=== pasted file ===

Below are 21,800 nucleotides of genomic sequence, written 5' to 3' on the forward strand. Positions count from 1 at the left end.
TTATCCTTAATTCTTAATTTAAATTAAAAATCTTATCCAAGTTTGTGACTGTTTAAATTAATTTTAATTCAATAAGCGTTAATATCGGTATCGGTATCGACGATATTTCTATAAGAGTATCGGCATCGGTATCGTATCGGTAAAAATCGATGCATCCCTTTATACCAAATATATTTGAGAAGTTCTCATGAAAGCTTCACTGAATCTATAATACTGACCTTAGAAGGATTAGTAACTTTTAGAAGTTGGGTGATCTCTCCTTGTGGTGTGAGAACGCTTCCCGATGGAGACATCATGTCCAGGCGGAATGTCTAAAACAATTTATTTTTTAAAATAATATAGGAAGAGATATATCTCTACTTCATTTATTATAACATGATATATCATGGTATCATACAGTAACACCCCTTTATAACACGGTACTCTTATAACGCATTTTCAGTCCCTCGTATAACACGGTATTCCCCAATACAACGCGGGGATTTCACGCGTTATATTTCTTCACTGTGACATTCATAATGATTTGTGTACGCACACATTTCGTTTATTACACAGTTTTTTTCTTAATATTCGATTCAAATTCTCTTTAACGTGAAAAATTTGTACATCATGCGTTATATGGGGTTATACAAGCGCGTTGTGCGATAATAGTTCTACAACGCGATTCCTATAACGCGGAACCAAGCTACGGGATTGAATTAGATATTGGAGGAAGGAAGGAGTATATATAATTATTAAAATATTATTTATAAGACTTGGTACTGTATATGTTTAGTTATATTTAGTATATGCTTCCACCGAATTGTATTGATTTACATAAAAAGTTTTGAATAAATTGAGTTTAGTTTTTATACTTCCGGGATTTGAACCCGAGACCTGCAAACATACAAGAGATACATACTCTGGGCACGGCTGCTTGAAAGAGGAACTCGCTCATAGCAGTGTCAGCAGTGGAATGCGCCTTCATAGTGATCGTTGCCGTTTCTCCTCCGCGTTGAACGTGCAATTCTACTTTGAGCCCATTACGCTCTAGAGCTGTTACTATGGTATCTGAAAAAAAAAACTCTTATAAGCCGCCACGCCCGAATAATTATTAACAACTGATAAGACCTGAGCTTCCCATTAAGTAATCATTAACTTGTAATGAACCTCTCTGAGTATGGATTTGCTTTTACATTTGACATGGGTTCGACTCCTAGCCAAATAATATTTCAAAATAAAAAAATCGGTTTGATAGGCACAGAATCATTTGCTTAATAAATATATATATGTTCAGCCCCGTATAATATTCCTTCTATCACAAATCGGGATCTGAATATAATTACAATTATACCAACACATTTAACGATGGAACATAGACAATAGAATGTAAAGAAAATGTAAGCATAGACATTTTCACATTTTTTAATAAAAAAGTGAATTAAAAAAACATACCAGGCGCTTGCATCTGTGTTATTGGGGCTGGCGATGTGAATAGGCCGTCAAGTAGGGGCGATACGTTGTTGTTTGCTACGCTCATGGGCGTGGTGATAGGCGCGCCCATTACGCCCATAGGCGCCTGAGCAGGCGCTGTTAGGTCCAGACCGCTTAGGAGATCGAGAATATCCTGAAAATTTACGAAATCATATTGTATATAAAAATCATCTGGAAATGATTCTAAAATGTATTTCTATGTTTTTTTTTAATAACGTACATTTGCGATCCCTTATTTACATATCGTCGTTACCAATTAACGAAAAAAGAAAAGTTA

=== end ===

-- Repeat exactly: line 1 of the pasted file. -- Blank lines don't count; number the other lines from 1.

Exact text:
Below are 21,800 nucleotides of genomic sequence, written 5' to 3' on the forward strand. Positions count from 1 at the left end.